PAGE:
Visiting agronomists and expertise to New Zealand over summer

April 23, 2024

Towards the end of 2023 and into the start of 2024, Onions New Zealand had the pleasure of hosting two well-known onion experts from the United Kingdom and Cornell University, Andy Richardson and Frank Hay.
Andy, an agronomist based in the UK, specializes in onions and brassicas and consults in Eastern Europe and parts of Africa. Andy visited at the end of 2023, his visit brought a dose of international expertise into the local agricultural scene, leaving a lasting impression on growers across the regions, conducting a series of insightful grower sessions and field walks across key regions including Pukekohe, Hawkes Bay and Ashburton. His presentations provided practical insights into crop health, pest management, and disease control. Andy's engaging talks made the experience both informative and enjoyable. Andy addressed the specific challenges encountered by New Zealand growers, providing solutions and practical strategies to develop their practices.

One of the topics of interest for North Island onion growers was irrigation and moisture for plants. An integral part of growing, that alleviates plant stress, good irrigation management tips and tricks allow for a healthy crop that can better manage pest and disease pressure. Andy emphasized that there is a lot more to learn about the relationship between moisture stress and plant health when you have some data on soil type and soil moisture.
Moreover, Andy also engaged with agronomists, growers, and staff from major vegetable growers, Balle Brothers Ltd and Leaderbrand Produce to name a few. These one-on-one sessions allowed individual agronomists and growers to raise specific and technical questions about the challenges they see in the paddock.  

James Kuperus, CEO of Onions New Zealand, emphasized the valuable insights gained from Andy Richardson's visit, particularly in enhancing understanding of onion plant resilience and the importance of ensuring adequate water supply to prevent plant stress.

Reflecting on these recent grower sessions and field days, it is encouraging to see a good grower turnout.
Andy Richardson's' visit supports the work that onion and vegetable growers are putting in to continuously improve and redefine what best practice is, where better-growing outcomes equate to more efficient use of inputs and more sustainable growing practices.  

Transitioning into the new year, the agricultural community welcomed Frank Hay, renowned Onion and Potato expert from Cornell University. Frank's visit focused on sharing invaluable insights and practical solutions tailored to onion and potato cultivation.

As a Senior Extension Associate specializing in Plant Pathology and Plant-Microbe Biology, Frank's expertise brought a wealth of experience to the table. His workshops and sessions, held in Pukekohe and Ashburton, two crucial agricultural regions in New Zealand, addressed key issues of disease faced by onion and potato growers.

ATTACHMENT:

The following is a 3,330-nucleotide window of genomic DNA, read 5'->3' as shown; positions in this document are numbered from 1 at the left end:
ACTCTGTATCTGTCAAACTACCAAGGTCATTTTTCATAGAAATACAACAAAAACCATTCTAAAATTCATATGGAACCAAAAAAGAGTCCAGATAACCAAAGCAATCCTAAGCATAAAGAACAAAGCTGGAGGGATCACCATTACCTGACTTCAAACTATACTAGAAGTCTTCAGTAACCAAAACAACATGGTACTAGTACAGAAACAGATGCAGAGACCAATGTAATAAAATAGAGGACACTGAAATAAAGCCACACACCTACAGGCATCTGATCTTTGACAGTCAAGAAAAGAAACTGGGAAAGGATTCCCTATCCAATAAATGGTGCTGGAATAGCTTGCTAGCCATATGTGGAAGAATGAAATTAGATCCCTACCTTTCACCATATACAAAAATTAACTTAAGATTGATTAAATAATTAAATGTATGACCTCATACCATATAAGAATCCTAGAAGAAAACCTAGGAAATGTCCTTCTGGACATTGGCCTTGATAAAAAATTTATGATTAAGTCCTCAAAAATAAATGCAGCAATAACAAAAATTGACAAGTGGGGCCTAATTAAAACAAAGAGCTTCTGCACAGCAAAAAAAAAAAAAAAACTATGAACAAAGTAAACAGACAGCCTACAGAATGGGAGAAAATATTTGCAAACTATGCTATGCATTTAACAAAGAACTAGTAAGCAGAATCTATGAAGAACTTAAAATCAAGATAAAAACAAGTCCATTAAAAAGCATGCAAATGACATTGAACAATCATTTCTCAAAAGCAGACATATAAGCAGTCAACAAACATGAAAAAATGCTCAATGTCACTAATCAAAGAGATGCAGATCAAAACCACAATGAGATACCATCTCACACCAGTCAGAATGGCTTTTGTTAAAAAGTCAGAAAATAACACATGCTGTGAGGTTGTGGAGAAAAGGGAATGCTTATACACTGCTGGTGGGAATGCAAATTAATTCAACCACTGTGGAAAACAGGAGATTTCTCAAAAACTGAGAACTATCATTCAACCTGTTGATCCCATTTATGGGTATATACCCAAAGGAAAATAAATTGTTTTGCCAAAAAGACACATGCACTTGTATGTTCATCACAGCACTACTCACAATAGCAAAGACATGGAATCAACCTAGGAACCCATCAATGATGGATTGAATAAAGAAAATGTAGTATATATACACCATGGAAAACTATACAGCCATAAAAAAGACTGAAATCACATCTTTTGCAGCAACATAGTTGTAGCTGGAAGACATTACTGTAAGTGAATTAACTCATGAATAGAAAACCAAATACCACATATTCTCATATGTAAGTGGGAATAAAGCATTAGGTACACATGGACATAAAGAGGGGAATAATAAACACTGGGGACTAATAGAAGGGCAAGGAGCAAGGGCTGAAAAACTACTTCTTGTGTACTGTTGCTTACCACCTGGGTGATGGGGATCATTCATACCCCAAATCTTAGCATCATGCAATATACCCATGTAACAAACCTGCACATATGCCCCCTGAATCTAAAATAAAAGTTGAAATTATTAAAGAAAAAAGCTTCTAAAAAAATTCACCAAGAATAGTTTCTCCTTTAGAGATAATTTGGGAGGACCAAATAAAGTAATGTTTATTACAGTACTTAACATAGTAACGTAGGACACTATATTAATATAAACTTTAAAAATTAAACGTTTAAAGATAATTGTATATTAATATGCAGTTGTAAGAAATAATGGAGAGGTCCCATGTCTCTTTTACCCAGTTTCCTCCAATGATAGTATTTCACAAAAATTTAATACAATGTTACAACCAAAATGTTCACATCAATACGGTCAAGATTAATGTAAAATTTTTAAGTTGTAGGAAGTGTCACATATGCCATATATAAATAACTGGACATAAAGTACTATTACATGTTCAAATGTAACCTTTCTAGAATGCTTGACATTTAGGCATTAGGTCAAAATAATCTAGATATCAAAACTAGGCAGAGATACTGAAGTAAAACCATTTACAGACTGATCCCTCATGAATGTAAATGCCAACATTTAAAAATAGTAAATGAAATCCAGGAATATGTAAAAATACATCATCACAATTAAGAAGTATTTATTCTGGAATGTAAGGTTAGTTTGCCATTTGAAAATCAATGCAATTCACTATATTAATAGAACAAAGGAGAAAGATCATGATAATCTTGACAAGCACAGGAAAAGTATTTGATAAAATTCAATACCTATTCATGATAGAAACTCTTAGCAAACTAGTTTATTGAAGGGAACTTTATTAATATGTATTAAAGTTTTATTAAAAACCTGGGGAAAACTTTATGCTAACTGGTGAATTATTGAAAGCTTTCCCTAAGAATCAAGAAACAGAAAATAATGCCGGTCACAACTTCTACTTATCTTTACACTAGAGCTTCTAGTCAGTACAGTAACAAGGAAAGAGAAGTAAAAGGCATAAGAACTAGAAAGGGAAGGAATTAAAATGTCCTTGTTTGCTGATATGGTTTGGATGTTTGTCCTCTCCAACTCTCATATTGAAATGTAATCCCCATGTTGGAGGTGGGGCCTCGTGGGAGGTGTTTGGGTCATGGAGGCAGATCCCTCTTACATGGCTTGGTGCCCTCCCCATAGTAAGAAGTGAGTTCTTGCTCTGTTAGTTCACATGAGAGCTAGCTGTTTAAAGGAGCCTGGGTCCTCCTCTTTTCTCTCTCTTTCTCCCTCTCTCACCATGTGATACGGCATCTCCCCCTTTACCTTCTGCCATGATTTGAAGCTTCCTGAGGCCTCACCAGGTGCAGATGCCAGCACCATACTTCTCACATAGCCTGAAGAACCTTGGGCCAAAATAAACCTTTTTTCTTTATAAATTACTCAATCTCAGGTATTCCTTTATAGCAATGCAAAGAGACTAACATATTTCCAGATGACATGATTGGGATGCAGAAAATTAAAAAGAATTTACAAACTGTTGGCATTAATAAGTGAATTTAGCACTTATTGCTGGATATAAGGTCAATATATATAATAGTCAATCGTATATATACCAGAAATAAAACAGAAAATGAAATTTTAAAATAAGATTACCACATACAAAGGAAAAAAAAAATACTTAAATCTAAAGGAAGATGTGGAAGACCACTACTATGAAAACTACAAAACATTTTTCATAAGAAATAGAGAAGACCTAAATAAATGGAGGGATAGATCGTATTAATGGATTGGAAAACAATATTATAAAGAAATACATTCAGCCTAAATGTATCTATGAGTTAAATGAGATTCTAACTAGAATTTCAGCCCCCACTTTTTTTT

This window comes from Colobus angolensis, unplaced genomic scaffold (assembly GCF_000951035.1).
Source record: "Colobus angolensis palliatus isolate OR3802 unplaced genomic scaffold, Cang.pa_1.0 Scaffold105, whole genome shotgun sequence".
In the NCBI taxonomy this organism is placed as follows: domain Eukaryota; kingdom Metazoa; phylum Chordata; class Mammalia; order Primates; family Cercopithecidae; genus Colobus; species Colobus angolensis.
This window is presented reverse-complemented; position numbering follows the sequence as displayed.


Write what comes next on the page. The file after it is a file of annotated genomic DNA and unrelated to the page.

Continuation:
Throughout the workshops, he delved into a range of topics, from combating Stemphylium leaf blight in onions to tackling root-knot and lesion nematodes in potatoes. Stemphylium leaf blight is a disease that affects the leaves of the onion, causing leaves to turn prematurely yellow. This makes it difficult for the plant to photosynthesize and affects plant health. Thus leaving the plant vulnerable to other diseases and a decline in yield and quality. This becomes an important part of the conversation when discussing disease control, especially with continuously changing climatic conditions.

Frank had further meetings with New Zealand agronomists and scientists to catch up on the technicalities of disease research and methodology. This makes sure we are up-to-date on scientific practice, and leveraging on our colleague's findings from the US to accelerate research and hone priorities.

Kazi Talaska, Project Coordinator from Onions New Zealand, emphasized key takeaways from her experiences with both agronomists:   "Growers and agronomists work hard to continue to improve best practices, what makes growing more efficient and makes for fewer inputs, better quality crop, and a consistent supply to the New Zealand market and beyond. Having expertise like Andy and Frank helps this mission, plus puts some other tools in our box and promotes new ways of thinking and problem-solving on-farm. Those one-on-one conversations with growers are really valuable."

Overall, the sector has benefitted from the knowledge and outside perspective that we gain from international expertise.

These trips this summer were supported by the Ministry for Primary Industries North Island Weather Events Fund. Watch a video interview with Andy Richardson now.

Field walks with Andy Richardson
Field walks with Frank Hay

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